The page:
In a medical record dated March 22, 2011, Dr. EA stated that the claimant “has been taking medications and receiving therapy. [The claimant] had excellent results from trigger point injections and suboccipital nerve blocks. She did not get any therapy after the last set of injections because the treating doctor was incorrectly told that her case was closed. [The claimant] has now been referred for work hardening program.” In the plan and recommendations section of his record, Dr. EA stated that “I agree [the claimant] is a good candidate for work hardening program. She has had her primary pain syndromes treated with good response thanks to good conservative care and injections. She clearly has some anxiety about her prospects of returning to work and this will definitely be addressed by the psychological aspect of the program.”
In a medical record dated May 17, 2011, Dr. EA stated “I am going to request that [the claimant] undergo an intake for a chronic pain program as work hardening has been denied . . . .”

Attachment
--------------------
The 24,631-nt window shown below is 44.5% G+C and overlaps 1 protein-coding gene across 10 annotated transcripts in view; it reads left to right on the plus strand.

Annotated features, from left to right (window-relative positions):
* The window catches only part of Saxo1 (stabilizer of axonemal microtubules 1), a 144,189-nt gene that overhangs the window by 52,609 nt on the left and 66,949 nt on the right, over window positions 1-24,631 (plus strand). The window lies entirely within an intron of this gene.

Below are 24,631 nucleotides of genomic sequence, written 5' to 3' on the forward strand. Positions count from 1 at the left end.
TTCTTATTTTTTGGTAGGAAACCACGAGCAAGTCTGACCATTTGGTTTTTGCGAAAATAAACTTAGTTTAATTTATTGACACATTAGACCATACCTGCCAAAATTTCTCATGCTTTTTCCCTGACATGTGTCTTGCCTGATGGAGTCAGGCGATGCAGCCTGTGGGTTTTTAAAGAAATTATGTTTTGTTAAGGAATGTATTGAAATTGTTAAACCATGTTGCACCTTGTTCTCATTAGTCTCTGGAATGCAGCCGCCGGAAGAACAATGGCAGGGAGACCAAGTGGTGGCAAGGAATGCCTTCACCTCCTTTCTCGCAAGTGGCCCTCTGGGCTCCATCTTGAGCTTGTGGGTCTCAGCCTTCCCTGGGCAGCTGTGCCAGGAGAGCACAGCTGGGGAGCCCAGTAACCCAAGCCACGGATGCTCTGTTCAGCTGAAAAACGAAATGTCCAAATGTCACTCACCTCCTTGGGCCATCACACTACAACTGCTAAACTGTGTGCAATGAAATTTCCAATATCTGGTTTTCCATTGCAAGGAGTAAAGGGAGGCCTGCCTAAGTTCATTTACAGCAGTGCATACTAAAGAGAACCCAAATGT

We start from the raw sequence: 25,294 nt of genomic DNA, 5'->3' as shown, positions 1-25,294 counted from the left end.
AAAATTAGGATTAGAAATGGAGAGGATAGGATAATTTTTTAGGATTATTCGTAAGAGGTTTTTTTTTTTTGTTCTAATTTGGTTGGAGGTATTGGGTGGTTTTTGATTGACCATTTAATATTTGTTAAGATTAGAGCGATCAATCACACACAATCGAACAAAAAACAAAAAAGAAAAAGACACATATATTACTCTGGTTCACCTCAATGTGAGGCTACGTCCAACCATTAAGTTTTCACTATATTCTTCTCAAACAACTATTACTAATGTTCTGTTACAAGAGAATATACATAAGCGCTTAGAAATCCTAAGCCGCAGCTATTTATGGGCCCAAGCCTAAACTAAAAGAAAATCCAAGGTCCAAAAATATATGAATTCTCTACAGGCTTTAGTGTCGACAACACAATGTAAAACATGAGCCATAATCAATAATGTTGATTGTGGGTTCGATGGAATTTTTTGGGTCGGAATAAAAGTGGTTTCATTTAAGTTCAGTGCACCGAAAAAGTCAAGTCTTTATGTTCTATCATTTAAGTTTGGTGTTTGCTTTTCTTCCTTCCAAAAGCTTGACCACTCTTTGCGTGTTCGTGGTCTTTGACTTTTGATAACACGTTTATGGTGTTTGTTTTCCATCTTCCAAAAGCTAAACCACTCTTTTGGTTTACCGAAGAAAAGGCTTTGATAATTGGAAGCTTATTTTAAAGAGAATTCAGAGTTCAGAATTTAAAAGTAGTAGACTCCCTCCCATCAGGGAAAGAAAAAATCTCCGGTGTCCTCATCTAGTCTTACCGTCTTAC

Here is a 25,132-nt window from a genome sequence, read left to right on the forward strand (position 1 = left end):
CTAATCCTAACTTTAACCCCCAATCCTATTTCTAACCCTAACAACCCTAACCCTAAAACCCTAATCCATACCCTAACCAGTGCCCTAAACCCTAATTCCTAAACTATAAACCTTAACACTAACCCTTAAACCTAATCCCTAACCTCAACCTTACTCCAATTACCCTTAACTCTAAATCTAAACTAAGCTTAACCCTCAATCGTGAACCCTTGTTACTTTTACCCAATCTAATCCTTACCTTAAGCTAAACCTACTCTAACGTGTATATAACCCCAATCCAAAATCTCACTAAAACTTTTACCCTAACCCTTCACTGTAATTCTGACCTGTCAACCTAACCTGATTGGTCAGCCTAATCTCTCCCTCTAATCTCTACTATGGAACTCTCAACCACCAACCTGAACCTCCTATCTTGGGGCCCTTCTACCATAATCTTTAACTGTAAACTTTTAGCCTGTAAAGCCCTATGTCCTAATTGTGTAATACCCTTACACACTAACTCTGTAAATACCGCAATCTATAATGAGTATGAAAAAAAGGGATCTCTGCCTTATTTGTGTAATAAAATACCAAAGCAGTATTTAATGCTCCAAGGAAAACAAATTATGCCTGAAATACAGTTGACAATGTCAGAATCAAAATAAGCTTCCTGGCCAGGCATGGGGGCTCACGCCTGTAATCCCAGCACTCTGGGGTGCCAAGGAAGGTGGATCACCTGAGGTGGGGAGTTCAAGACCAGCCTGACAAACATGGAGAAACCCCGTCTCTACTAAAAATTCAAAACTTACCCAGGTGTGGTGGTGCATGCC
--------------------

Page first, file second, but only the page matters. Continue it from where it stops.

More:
In the Background Information section of his decision, the hearing officer noted that the carrier refused pre-authorization of the chronic pain management program and the refusal was appealed through the medical dispute resolution process. The hearing officer further noted that the Independent Review Organization (IRO) addressed the carrier’s denial and overturned the denial for a 10-day trial in the chronic pain management program. The hearing officer stated that “[t]he IRO physician reviewer stated that adequate multidisciplinary evaluations had been made, all diagnostic assessments had been made, and [the] [c]laimant had no other treatment options pending and was not a surgical candidate. [The IRO physician] concluded that [the] [c]laimant therefore qualified for a trial of  sessions of chronic pain management.” We note that the IRO report in evidence cited the Official Disability Guidelines-Treatment in Workers’ Compensation published by Work Loss Data Institute (ODG) as the source of the screening criteria or clinical basis for its decision.